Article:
Etymology
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mammoth (n.)

"large, extinct species of shaggy elephant living in northern latitudes," 1706, from Russian mammot', probably from Ostyak, a Finno-Ugric language of northern Russia (compare Finnish maa "earth"). Because the remains were dug from the earth, the animal was believed to root like a mole.

As an adjective, "gigantic," it is attested from 1802; in this sense "the word appears to be originally American" [Thornton, "American Glossary"], and its first uses are in derogatory accounts of the cheese wheel, more than 4 feet in diameter, sent to President Jefferson by the ladies of the Baptist congregation in Cheshire, Massachusetts, as a present, engraved with the motto "Rebellion to tyrants is obedience to God." Federalist editors mocked the affair, and called up the word mammoth (known from Peale's exhibition) to characterize it.

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mastodon (n.)

"large, extinct, forest-dwelling elephant-like mammal of North and Central America," 1813, from Modern Latin genus name Mastodon (1806), coined by French naturalist Georges Léopole Chrétien Frédéric Dagobert, Baron Cuvier (1769-1832) from Greek mastos "breast" (see masto-) + -odon "tooth" (from PIE root *dent- "tooth"); so called from the nipple-like projections on the crowns of the mammal's fossil molars. They died out about 10,500 years ago, probably hunted to extinction by humans. Their bones had been dug up in America since 1705, but at first they were confused with those of the mammoth. Related: Mastodontic.

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fuss (n.)

"trifling bustle," 1701, originally colloquial, perhaps an alteration of force (n.), or "echoic of the sound of something sputtering or bubbling" [OED], or from Danish fjas "foolery, nonsense." First attested in Anglo-Irish writers, but there are no obvious connections to words in Irish. To make a fuss was earlier to keep a fuss (1726). Fuss and feathers "bustle and display" is from 1848, American English, suggestive of a game cock or a peacock, originally of U.S. Army Gen. Winfield Scott (1786-1866) in the Mexican-American War.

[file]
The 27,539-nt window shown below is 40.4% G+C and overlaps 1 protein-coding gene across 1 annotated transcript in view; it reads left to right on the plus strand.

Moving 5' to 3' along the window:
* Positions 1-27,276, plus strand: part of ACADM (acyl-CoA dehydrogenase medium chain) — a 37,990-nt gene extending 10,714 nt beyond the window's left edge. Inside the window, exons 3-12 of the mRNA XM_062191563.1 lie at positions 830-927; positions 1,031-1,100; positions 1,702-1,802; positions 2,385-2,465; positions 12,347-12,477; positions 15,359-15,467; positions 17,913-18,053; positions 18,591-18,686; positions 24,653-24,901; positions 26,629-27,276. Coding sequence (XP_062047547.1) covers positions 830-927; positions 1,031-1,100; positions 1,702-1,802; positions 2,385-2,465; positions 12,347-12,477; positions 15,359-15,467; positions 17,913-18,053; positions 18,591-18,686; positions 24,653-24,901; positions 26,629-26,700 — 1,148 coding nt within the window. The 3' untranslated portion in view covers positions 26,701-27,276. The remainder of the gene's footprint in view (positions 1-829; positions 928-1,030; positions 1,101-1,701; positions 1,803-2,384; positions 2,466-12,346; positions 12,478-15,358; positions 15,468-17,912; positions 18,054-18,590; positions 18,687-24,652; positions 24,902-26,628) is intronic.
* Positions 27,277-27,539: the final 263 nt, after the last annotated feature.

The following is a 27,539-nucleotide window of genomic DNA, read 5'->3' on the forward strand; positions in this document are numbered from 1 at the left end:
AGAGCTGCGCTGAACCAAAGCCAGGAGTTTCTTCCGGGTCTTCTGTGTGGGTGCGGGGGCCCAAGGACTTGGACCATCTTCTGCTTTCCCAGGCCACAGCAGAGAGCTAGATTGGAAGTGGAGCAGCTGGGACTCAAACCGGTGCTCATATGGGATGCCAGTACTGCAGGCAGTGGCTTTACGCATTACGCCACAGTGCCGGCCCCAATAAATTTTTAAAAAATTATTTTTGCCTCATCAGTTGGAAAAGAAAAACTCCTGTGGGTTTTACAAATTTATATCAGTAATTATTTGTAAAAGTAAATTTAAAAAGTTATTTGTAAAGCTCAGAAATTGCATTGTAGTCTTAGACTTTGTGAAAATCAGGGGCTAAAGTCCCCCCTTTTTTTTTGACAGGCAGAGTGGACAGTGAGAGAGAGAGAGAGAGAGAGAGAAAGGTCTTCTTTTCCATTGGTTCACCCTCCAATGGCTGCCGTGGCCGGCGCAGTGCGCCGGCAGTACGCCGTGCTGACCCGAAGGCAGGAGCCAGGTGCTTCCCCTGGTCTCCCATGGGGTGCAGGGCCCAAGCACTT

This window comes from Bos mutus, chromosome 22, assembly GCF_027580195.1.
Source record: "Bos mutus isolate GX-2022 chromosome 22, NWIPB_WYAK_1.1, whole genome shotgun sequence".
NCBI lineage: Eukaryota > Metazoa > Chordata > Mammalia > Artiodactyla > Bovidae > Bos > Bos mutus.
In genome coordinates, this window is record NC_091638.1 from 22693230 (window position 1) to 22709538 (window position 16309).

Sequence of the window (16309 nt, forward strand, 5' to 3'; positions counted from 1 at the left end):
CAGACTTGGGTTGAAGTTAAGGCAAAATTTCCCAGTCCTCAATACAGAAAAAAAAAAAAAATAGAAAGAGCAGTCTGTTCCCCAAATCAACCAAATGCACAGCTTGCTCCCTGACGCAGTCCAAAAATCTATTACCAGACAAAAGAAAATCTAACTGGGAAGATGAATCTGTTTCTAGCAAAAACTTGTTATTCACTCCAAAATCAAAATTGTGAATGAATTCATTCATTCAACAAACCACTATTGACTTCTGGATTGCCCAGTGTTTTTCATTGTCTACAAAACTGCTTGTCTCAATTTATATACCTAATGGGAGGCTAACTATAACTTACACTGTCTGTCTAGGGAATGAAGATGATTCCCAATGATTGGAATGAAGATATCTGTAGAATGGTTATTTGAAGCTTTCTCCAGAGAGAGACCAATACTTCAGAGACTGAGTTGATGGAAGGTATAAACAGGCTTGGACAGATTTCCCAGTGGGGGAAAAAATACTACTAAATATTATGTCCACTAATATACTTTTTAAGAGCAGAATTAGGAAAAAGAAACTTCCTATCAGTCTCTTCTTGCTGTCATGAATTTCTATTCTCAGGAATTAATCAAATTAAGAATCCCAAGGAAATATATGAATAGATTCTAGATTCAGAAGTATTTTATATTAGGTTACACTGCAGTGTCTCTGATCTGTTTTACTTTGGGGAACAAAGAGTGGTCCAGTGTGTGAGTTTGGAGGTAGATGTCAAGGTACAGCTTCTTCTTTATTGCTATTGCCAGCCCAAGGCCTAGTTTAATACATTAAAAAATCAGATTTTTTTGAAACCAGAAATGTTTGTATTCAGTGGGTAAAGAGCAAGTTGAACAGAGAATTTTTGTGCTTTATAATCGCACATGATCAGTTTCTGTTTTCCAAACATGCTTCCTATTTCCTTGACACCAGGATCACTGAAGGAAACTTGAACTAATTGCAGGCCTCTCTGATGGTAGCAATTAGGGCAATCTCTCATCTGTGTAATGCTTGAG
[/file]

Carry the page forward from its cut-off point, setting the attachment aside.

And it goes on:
Gen. Scott is said to be as particular in matters of etiquette and dress as Gen. Taylor is careless. The soldiers call one "Old Rough and Ready," and the other "Old Fuss and Feathers." [The Mammoth, Nov. 15, 1848].
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trophy (n.)

early 15c., trophe, "an overwhelming victory;" 1510s, "a spoil or prize of war," from Old French trophée (15c.) from Latin trophaeum "a sign of victory, monument," originally tropaeum, from Greek tropaion "monument of an enemy's defeat," noun use of neuter of adjective tropaios "of defeat, causing a rout," from trope "a rout," originally "a turning" (of the enemy); from PIE root *trep- "to turn."

In ancient Greece, spoils or arms taken in battle and set up on the field and dedicated to a god. Figurative extension to any token or memorial of victory is first recorded 1560s. As "a symbolic representation of a classical trophy" from 1630s.

Trophy wife "a second, attractive and generally younger, wife of a successful man who acquires her as a status symbol" was a trending phrase in media from 1988 ("Fortune" magazine did a cover story on it in 1989), but is older in isolated instances.

Variations on this theme ['convenience-wife'] include the HOSTESS-WIFE of a businessman who entertains extensively and seeks  a higher-level, home-branch version of his secretary; the TROPHY-WIFE — the woman who was hard to get because of birth or wealth or beauty — to be kept on exhibition like a mammoth tusk or prime Picasso ... [Phyllis I. Rosenteur, excerpt from "The Single Women," published in Philadelphia Daily News, Dec. 12, 1961]

The excerpt distinguishes the trophy wife from the "showcase wife," "chosen for her pulchritude and constantly displayed in public places, dripping mink and dangling diamonds," which seems more to suit the later use of trophy wife.

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